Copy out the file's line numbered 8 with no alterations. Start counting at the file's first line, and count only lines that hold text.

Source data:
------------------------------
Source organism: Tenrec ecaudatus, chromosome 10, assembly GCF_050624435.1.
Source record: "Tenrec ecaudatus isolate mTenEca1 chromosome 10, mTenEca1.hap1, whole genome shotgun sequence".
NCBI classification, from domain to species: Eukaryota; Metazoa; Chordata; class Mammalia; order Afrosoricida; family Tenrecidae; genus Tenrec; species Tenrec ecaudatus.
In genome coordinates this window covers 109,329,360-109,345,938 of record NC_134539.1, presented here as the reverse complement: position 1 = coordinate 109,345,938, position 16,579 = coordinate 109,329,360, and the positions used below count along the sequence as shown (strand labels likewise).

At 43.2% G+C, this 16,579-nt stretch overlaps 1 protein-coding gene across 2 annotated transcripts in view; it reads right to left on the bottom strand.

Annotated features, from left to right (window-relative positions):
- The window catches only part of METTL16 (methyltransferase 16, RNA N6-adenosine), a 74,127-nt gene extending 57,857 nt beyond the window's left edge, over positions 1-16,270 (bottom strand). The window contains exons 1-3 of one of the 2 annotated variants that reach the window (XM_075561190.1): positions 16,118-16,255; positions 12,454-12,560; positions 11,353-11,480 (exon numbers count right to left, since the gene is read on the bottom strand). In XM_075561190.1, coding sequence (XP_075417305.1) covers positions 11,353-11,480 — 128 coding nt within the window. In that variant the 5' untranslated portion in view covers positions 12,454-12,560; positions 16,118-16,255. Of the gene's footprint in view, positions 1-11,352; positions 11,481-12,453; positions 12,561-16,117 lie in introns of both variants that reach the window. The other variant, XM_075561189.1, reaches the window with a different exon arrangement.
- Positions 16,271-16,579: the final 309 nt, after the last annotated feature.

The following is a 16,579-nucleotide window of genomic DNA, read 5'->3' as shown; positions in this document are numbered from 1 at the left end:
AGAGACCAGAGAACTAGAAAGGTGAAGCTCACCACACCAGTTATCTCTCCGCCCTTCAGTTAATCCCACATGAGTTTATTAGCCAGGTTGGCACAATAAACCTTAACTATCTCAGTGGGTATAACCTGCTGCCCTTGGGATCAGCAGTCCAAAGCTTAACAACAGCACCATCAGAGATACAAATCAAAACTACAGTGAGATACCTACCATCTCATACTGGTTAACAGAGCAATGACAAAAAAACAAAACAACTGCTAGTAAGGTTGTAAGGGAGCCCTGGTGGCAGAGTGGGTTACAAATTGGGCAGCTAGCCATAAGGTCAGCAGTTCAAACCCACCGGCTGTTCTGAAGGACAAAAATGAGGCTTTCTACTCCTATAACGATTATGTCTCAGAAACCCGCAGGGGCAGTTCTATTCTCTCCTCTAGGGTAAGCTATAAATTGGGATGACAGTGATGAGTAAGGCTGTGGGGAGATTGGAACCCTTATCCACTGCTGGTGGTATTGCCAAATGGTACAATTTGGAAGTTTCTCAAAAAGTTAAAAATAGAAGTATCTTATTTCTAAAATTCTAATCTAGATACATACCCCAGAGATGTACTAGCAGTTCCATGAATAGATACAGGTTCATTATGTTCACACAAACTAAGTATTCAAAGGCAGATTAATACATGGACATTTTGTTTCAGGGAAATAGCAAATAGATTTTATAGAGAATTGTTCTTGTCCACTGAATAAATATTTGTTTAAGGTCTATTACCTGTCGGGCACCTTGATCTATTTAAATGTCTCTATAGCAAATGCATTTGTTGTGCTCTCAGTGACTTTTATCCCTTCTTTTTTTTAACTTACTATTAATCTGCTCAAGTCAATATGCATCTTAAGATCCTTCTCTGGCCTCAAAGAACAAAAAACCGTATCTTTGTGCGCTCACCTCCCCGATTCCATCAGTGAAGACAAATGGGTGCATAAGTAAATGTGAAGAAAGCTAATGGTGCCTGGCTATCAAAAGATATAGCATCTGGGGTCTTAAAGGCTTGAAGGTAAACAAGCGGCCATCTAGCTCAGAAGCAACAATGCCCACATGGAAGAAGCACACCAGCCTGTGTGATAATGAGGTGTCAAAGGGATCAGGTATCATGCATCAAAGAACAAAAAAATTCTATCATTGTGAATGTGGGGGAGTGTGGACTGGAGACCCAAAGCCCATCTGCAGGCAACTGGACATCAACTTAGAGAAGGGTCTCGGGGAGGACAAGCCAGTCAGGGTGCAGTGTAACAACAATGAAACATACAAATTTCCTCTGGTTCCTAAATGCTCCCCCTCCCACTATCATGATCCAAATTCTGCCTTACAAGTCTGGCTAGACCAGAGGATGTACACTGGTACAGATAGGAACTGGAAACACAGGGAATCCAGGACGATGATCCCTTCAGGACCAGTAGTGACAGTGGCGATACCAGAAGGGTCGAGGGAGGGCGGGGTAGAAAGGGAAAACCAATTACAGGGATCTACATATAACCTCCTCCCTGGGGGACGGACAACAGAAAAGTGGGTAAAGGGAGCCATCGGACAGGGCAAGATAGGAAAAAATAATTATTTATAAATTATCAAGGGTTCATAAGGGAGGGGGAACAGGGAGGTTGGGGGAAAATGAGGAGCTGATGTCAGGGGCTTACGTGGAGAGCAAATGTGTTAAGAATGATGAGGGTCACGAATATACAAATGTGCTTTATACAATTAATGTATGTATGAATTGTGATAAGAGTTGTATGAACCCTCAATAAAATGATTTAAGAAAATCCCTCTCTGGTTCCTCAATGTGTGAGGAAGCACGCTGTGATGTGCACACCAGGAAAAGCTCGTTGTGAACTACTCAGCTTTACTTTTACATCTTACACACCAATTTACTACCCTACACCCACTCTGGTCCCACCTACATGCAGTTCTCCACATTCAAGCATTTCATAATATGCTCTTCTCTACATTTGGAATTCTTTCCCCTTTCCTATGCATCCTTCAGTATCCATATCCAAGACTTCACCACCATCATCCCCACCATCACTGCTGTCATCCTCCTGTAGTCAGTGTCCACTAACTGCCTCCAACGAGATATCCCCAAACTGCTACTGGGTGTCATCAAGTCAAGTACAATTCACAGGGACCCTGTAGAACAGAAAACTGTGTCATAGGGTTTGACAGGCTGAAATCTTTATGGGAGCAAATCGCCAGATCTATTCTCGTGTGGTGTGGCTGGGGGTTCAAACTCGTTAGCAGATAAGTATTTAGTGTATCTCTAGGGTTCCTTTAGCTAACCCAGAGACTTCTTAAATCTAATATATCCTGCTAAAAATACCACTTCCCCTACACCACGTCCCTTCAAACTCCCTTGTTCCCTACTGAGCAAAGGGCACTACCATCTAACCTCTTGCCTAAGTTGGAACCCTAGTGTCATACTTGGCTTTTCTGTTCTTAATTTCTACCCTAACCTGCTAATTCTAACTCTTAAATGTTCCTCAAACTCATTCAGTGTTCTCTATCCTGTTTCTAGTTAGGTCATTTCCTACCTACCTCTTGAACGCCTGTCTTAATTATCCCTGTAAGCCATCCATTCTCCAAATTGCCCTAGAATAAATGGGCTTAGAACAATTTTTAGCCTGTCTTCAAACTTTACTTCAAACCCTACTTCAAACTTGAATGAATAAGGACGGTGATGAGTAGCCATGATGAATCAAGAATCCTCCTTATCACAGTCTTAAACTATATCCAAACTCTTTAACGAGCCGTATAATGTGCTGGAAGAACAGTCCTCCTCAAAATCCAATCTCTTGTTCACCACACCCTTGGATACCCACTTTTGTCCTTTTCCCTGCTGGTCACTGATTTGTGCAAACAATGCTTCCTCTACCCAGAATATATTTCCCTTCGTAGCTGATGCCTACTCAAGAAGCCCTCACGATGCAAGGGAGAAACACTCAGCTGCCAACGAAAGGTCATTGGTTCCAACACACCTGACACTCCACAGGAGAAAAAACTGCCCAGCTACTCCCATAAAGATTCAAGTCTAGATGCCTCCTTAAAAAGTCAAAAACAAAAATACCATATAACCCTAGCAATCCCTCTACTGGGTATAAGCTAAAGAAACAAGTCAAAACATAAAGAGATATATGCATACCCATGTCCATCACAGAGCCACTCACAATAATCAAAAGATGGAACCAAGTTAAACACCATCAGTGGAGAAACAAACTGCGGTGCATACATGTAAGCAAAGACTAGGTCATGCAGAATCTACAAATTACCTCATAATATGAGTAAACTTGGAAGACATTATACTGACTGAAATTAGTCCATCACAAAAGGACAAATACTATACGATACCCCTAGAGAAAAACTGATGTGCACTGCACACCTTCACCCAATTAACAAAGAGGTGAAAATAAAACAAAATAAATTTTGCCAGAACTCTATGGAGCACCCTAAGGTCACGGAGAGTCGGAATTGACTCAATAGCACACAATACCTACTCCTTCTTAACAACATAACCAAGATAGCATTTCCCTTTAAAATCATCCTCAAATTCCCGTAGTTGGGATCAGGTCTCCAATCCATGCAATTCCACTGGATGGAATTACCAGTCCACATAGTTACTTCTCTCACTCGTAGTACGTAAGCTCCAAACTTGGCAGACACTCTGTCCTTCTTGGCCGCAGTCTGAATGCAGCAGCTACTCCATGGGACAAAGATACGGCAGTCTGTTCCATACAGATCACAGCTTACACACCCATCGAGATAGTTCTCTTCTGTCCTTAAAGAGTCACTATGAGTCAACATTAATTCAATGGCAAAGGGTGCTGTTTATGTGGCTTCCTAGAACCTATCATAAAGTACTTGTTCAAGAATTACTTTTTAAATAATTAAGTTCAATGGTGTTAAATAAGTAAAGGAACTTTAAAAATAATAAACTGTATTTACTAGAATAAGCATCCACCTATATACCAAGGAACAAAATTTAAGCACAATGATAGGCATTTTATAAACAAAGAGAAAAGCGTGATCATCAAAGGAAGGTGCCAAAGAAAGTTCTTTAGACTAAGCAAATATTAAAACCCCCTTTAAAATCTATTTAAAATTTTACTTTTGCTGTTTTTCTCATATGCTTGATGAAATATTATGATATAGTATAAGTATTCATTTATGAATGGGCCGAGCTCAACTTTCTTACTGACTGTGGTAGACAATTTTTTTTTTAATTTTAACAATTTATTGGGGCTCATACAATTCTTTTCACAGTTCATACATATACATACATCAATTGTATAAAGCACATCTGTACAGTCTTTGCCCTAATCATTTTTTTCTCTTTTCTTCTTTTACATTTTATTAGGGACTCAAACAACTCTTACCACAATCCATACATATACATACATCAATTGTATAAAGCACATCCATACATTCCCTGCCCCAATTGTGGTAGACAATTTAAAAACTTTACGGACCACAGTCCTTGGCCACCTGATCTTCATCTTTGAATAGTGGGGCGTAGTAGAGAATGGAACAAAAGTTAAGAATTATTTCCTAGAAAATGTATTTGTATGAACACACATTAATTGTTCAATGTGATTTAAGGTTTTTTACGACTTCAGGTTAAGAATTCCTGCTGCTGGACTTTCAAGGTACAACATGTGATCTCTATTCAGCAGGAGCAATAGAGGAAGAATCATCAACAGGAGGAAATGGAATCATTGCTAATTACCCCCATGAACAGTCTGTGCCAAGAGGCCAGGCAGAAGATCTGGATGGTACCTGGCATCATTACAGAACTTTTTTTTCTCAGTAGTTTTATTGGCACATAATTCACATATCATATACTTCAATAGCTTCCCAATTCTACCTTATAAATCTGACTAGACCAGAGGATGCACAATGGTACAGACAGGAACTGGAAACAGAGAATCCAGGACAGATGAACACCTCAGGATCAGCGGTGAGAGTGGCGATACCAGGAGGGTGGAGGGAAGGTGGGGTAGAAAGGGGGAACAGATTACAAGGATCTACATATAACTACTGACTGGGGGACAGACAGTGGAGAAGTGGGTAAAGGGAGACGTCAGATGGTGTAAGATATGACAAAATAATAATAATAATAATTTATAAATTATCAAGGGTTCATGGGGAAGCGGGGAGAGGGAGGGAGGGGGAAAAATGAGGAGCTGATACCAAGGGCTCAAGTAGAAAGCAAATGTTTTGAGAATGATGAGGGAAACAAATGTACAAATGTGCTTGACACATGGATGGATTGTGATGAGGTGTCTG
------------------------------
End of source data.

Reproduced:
- Positions 16,271-16,579: the final 309 nt, after the last annotated feature.